These kinds of memory leaks can be discovered with a heap dump. Just take a look at the ThreadLocalMap in the heap dump and follow the references (see Figure 2.26). Also look at the name of the thread to figure out which part of your application is responsible for the leak.
Figure 2.26: The heap dump shows more than 4K objects, which amount to about 10 MB, held by thread-locals.
Circular and Complex Bi-Directional References
Memory leaks due to overly complex and circular object structures are my personal favorites, because it's as if they've got their own personalities. The developer seems to be trying to trick the garbage collector so that it can't do its job correctly.
Let me explain this particular problem by example:
org.w3c.dom.Document doc = readXmlDocument(); org.w3c.dom.Node child = doc.getDocumentElement().getFirstChild(); doc.removeNode(child); doc = null;
The first code line reads an XML document from somewhere. The subsequent code, however, does not need the whole document, but rather just a specific portion (e.g. just the first child element). I know that the document holds a reference to the child document, so I remove it (removeNode) to allow the garbage collector to do its work. At the end of the code snippet one might think the DOM document will be garbage-collected; this is not the case!
A DOM Node object always belongs to a DOM Document. Even when removed from the document the node object retains a reference to its owning document. As long as we keep that child object, neither the document nor any of the nodes it refers to will be removed.
I've seen this and similar cases quite often, and they are rather hard to track down. If you do not know the code in question by heart (which allows you to see the problem just by reading the code), you need to do a heap analysis and figure out why the document object has not been garbage-collected.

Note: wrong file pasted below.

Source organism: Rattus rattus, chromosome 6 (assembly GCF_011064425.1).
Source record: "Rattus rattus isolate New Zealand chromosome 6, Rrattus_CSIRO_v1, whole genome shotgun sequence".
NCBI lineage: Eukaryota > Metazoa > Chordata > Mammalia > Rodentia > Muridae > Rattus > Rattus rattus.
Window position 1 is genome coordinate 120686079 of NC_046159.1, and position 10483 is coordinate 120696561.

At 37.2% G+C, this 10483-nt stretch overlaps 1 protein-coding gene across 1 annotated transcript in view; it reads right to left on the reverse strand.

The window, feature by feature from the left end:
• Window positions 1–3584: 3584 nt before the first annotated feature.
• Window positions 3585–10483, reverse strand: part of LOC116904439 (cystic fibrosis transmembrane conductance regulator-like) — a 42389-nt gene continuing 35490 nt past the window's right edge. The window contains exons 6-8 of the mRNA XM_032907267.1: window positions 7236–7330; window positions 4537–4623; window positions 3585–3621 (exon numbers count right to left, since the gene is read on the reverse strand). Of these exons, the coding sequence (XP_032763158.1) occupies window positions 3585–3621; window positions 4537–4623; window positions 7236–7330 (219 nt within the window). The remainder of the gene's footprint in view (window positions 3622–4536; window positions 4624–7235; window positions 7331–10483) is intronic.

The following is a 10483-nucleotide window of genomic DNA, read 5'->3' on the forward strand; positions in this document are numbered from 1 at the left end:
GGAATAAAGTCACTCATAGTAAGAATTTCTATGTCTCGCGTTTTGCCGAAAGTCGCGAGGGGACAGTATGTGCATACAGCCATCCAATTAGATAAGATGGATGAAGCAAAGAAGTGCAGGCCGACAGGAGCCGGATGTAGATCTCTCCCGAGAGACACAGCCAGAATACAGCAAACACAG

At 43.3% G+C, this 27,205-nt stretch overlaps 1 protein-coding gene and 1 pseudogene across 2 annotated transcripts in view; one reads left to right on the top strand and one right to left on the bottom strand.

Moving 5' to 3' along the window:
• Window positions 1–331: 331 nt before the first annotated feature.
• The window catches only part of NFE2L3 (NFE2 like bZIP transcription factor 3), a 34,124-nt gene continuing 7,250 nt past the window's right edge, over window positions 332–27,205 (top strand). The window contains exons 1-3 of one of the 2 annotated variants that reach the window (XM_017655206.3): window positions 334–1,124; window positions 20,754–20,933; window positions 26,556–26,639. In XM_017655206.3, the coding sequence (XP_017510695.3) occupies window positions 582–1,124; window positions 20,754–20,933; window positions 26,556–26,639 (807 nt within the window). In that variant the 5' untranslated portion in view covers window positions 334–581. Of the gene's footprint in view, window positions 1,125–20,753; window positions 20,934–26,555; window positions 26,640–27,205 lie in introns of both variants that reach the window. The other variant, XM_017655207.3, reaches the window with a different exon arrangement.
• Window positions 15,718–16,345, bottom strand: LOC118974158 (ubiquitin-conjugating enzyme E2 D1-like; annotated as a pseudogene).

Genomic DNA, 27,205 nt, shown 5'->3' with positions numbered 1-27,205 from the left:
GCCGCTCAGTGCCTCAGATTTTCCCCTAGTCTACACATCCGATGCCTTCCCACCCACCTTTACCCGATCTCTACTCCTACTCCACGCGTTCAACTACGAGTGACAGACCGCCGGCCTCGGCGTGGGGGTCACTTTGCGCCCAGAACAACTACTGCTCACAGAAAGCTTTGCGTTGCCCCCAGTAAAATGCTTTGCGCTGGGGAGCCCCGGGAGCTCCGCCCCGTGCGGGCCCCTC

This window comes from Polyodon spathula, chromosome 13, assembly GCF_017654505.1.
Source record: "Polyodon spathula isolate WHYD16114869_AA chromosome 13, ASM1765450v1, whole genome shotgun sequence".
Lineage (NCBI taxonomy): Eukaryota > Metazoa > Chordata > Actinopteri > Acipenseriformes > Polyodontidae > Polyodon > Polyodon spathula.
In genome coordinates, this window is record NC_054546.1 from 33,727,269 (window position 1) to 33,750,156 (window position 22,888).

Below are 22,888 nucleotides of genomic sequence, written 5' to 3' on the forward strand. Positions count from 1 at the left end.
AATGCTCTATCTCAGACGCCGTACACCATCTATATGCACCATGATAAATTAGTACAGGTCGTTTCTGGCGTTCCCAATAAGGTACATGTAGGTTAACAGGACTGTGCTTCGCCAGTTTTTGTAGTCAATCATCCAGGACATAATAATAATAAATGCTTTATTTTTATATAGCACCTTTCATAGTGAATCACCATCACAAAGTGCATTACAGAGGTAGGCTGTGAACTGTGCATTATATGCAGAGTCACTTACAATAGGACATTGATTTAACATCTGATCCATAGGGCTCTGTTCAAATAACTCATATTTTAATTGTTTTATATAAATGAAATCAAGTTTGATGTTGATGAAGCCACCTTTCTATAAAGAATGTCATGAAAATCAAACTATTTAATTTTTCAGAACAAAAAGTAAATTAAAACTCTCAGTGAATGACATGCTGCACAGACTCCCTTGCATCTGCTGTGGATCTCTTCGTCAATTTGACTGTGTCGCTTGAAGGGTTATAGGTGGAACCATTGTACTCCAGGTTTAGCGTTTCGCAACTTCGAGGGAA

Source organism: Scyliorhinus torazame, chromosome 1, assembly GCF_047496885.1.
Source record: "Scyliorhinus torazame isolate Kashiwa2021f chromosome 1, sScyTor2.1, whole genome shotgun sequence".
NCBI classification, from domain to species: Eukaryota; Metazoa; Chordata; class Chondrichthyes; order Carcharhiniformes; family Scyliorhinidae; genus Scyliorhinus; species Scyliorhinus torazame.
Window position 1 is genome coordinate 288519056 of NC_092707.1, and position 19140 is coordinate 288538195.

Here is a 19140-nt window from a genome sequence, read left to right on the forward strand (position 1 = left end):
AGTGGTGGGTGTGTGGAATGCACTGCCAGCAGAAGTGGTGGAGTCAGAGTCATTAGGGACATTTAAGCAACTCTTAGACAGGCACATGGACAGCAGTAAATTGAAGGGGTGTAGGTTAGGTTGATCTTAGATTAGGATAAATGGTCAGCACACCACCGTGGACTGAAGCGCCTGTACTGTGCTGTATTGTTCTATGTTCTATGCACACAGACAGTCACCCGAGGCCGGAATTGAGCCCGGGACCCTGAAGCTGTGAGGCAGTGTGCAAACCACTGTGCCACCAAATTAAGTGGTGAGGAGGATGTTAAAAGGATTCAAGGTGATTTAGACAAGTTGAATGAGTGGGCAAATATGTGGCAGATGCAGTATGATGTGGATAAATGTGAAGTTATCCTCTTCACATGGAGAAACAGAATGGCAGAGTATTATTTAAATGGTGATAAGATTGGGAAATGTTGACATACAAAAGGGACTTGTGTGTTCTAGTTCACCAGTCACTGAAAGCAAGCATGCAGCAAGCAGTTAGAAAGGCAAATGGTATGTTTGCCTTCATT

JNI Memory Leaks
Java Native Interface (JNI) memory leaks are particularly nasty and hard to find. JNI is used to call native code from Java. This native code can handle, call, and also create Java objects. Every Java object created in a native method begins its life as a local reference, which means that the object is referenced until the native method returns. We could say the native method references the Java object, so you won't have a problem unless the native method runs forever. In some cases you want to keep the created object even after the native call has ended. To achieve this you can either ensure that it is referenced by some other Java object or you can change the local reference into a global reference. A global reference is a GC root and will never be removed until it is explicitly freed by the native code (see Figure 2.27).
The only way to discover JNI memory leaks is to use a heap-dump tool that explicitly marks native references. If possible, you should not use any global references. It's better to assign the desired object to the field of a normal Java class.
Figure 2.27: The highlighted line indicates that the object is kept alive due to a JNI global reference.